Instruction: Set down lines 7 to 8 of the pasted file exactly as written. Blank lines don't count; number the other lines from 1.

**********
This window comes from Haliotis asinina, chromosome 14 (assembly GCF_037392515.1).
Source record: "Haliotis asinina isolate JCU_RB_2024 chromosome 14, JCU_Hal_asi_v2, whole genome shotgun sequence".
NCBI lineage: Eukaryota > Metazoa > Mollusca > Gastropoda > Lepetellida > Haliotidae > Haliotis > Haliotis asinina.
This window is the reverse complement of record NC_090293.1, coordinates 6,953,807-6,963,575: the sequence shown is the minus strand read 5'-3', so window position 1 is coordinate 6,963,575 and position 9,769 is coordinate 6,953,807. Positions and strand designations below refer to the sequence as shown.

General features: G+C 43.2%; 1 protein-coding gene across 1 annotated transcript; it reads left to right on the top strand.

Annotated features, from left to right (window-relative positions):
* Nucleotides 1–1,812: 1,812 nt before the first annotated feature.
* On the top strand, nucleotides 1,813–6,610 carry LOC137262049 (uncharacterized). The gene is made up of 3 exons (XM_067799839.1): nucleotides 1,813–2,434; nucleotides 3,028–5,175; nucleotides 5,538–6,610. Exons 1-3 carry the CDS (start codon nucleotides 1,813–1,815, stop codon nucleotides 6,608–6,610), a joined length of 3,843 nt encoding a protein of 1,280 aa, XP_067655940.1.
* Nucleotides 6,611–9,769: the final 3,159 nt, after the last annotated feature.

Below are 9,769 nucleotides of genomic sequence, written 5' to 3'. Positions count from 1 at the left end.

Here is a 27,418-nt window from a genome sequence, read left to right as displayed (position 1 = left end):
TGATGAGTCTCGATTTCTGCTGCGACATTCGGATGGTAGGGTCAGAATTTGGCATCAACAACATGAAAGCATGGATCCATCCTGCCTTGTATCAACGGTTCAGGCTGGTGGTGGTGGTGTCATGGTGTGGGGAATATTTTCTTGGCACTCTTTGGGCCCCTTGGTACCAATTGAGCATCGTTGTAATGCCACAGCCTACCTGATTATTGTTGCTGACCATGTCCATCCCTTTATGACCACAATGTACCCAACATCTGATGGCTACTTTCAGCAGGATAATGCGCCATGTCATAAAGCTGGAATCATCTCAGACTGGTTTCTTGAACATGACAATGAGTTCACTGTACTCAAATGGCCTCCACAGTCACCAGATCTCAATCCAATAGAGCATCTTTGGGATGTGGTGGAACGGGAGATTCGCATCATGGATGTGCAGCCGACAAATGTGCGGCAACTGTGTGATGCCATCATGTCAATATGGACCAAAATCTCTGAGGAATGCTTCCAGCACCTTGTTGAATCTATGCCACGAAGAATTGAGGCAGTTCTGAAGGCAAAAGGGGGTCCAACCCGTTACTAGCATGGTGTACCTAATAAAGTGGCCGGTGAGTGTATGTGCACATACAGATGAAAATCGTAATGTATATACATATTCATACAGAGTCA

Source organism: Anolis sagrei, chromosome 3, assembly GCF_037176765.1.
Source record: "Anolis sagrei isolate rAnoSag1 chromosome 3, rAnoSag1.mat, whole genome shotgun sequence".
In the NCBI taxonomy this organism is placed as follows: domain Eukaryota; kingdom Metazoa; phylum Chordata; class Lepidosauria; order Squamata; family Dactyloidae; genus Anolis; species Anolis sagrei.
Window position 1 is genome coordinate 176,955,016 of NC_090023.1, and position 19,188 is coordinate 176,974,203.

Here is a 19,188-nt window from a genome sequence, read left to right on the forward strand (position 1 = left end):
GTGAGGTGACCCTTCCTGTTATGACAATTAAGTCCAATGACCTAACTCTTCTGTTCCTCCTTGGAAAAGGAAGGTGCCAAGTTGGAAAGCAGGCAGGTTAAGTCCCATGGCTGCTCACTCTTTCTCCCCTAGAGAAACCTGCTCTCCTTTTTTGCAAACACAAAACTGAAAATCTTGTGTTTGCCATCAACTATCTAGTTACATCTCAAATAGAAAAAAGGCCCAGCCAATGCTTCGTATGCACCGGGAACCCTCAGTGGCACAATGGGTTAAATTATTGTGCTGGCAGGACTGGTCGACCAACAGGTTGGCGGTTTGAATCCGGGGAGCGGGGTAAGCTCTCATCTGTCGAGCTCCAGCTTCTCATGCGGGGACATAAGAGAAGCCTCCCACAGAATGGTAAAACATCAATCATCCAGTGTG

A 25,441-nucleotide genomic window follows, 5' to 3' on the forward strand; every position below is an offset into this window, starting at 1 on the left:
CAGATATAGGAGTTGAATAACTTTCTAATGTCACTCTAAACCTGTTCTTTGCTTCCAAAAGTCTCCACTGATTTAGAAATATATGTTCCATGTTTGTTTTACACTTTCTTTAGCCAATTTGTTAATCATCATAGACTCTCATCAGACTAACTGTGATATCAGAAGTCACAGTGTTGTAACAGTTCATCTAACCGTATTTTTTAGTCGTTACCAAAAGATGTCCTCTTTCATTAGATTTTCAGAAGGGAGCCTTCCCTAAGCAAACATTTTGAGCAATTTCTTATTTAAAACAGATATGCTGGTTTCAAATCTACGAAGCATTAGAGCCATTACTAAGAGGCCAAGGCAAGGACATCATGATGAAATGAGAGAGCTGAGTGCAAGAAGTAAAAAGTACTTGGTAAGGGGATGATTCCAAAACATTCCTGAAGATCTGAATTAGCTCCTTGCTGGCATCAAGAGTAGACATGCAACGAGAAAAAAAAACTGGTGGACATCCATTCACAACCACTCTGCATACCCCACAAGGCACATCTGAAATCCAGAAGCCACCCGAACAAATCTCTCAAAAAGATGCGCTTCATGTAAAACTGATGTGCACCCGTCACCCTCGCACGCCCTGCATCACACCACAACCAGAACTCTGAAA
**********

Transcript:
* Nucleotides 1–1,812: 1,812 nt before the first annotated feature.
* On the top strand, nucleotides 1,813–6,610 carry LOC137262049 (uncharacterized). The gene is made up of 3 exons (XM_067799839.1): nucleotides 1,813–2,434; nucleotides 3,028–5,175; nucleotides 5,538–6,610. Exons 1-3 carry the CDS (start codon nucleotides 1,813–1,815, stop codon nucleotides 6,608–6,610), a joined length of 3,843 nt encoding a protein of 1,280 aa, XP_067655940.1.